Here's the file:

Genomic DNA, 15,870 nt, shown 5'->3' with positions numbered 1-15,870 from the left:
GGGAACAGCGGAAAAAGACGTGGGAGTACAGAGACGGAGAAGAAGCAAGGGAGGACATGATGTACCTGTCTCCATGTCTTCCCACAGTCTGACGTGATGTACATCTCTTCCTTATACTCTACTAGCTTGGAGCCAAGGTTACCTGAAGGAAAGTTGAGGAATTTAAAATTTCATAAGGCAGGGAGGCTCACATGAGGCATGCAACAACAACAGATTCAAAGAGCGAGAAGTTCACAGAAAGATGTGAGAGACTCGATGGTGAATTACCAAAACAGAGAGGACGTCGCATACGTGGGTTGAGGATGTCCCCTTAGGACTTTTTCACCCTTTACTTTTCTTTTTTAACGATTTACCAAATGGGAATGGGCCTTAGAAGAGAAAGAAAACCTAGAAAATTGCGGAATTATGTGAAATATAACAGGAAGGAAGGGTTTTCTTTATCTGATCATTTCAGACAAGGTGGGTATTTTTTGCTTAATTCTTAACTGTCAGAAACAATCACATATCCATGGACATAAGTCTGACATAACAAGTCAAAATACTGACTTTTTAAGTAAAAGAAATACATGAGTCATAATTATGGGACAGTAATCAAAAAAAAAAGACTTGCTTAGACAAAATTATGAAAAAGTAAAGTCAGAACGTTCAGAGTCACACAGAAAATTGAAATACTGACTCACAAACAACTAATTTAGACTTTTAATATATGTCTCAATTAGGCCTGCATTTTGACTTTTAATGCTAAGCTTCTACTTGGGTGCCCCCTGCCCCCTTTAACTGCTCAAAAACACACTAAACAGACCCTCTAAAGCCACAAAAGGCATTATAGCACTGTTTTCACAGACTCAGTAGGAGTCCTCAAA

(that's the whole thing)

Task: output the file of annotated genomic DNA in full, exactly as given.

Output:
Genomic DNA, 15,870 nt, shown 5'->3' with positions numbered 1-15,870 from the left:
GGGAACAGCGGAAAAAGACGTGGGAGTACAGAGACGGAGAAGAAGCAAGGGAGGACATGATGTACCTGTCTCCATGTCTTCCCACAGTCTGACGTGATGTACATCTCTTCCTTATACTCTACTAGCTTGGAGCCAAGGTTACCTGAAGGAAAGTTGAGGAATTTAAAATTTCATAAGGCAGGGAGGCTCACATGAGGCATGCAACAACAACAGATTCAAAGAGCGAGAAGTTCACAGAAAGATGTGAGAGACTCGATGGTGAATTACCAAAACAGAGAGGACGTCGCATACGTGGGTTGAGGATGTCCCCTTAGGACTTTTTCACCCTTTACTTTTCTTTTTTAACGATTTACCAAATGGGAATGGGCCTTAGAAGAGAAAGAAAACCTAGAAAATTGCGGAATTATGTGAAATATAACAGGAAGGAAGGGTTTTCTTTATCTGATCATTTCAGACAAGGTGGGTATTTTTTGCTTAATTCTTAACTGTCAGAAACAATCACATATCCATGGACATAAGTCTGACATAACAAGTCAAAATACTGACTTTTTAAGTAAAAGAAATACATGAGTCATAATTATGGGACAGTAATCAAAAAAAAAAGACTTGCTTAGACAAAATTATGAAAAAGTAAAGTCAGAACGTTCAGAGTCACACAGAAAATTGAAATACTGACTCACAAACAACTAATTTAGACTTTTAATATATGTCTCAATTAGGCCTGCATTTTGACTTTTAATGCTAAGCTTCTACTTGGGTGCCCCCTGCCCCCTTTAACTGCTCAAAAACACACTAAACAGACCCTCTAAAGCCACAAAAGGCATTATAGCACTGTTTTCACAGACTCAGTAGGAGTCCTCAAA